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Messages - kmshultz

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All Grain Brewing / Re: Mash temp calculation
« on: June 05, 2013, 09:07:06 PM »
Let's not forget that multi-step mashes are an option, too. If you think about it, it can afford you a greater control over your wort fermentability in the case that you are uncertain if the entire mash has a uniform temperature during a single-infusion mash. Matt Brynildson at Firestone Walker uses a separate beta and alpha rest for many of his beers, and I sure trust that guy!

I recently did a Belgian Blonde which I mashed in the upper protein range (132F) for 15 minutes, then 147F for 40 minutes (shorter than a single-infusion beta rest would ideally be, as others have mentioned above), and then 40 minutes at 156F to finish the conversion with some less-fermentable sugars. I've just packaged/carbonated the beer and it has a very firm-yet-refreshing medium body, even with having used 8% cane sugar. But everyone's system is unique, of course.

For single infusion mashes, the general rule seems to be that if you're doing a pretty high gravity beer (> 1.075 or so) that you do not want to have an overly sweet/big body (i.e. it's not a barleywine or Imperial stout), mash low -- in the high 140s or so. If you are brewing a low gravity session beer and want to avoid it becoming too thin, mash into the mid 150s.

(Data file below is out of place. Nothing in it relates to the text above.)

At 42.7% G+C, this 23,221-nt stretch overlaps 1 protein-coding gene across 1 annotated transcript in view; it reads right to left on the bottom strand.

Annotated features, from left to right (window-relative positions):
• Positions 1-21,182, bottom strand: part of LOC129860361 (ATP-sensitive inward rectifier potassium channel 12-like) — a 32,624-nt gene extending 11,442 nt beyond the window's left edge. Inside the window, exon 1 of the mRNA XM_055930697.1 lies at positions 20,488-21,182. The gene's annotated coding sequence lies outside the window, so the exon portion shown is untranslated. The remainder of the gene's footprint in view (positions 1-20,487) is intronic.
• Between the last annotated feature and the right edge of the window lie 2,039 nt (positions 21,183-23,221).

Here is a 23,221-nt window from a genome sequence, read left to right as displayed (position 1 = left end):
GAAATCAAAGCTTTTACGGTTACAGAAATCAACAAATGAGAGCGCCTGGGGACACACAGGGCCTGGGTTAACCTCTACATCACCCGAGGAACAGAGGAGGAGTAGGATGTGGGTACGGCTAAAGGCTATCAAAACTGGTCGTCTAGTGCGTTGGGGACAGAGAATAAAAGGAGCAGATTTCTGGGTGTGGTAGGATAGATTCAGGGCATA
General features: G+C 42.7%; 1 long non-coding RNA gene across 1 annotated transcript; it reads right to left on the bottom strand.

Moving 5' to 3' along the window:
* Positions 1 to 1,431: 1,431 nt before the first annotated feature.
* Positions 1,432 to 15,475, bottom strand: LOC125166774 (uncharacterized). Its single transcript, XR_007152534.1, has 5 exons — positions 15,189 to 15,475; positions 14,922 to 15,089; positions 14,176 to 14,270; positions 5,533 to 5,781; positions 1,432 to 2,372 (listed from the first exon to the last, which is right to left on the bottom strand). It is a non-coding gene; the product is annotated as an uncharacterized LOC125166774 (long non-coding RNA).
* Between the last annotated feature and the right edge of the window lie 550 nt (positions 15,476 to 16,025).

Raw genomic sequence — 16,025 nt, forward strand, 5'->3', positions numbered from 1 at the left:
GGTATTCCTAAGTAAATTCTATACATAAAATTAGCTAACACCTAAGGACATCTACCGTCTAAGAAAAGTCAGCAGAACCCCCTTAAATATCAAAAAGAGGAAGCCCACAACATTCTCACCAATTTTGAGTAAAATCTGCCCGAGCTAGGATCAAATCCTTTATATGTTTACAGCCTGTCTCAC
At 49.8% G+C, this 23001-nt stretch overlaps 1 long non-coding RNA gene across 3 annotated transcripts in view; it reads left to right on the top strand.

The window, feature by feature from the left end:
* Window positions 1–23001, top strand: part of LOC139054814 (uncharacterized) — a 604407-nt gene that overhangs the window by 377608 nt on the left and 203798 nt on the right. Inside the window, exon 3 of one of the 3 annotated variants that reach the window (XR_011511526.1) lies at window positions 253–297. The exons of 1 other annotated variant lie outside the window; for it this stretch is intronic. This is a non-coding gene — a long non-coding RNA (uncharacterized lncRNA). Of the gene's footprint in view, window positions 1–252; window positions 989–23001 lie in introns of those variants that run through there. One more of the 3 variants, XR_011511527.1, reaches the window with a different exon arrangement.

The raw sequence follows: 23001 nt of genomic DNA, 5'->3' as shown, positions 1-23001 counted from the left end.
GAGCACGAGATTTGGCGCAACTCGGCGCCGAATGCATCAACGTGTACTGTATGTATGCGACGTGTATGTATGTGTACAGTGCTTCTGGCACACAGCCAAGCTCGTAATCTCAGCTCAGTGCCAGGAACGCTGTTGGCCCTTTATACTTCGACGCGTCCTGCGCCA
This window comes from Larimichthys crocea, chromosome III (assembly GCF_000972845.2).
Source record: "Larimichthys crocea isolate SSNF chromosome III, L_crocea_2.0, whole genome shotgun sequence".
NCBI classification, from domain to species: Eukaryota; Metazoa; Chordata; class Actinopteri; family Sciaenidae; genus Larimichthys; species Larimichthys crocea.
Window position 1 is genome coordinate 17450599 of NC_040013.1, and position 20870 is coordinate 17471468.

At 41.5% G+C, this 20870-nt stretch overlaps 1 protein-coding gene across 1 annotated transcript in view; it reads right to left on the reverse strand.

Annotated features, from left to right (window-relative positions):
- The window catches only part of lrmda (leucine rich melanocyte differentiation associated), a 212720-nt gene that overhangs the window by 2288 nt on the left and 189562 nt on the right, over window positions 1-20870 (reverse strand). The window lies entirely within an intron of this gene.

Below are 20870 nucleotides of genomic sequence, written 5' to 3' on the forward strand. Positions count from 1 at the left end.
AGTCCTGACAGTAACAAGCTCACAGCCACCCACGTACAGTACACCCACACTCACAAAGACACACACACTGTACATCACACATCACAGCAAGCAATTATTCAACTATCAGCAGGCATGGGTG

Of course yeast strain choice plays into it as well. And your own system's fermentability (everyones is different!). And your own drinking preference. I like to mash lower than most people but that is just me. It just takes time to find out what works best for your own enjoyment (or for the judges' enjoyment, if that's also a goal).

Cheers,
Kent

2
Ingredients / Re: Simcoe and Columbus?
« on: June 05, 2013, 08:42:37 PM »
So you are looking to brew something "lighter" with Columbus and Simcoe? Have you used these hops before? ;) They are both pretty aggressive, though I suppose if you use restraint they could be less in-your-face. I recall recently listening to a Brewing Network podcast where the guys from Anchor were interviewed. The head brewer Mark Carpenter commented on how lovely a hop Citra can be, even (or maybe especially) when it's used in lesser amounts to showcase its subtleties, i.e. in Anchor Brekle's Brown.

Although I am very partial to the qualities of noble and noble-type hops myself, it seems these days that the old rule of low alpha hops being generally superior for refined flavor is being thrown out the window. I say if you want to brew a light/session ale with restrained usage of Simcoe and Columbus, go for it! Sounds like a fun (and different) kind of beer. The new craft brewers in England are brewing exactly these types of American-style session ales that are meant to display aggressive American hop character, but of course they aren't as hop-forward as the American beers!

Both of these hops are pretty dank and resinous. Simcoe in particular is sometimes known for that 'cat pee' character when it's used in higher amounts. I haven't used it in high amounts for just that reason. Seems like narvin's advice is pretty spot-on; Columbus is good as a bitter hop (and also late), and Simcoe is better left to late/dry-hop additions.

Good luck!

Cheers,
Kent

3
Kegging and Bottling / Re: Naturally carbonating a keg
« on: June 05, 2013, 04:37:05 PM »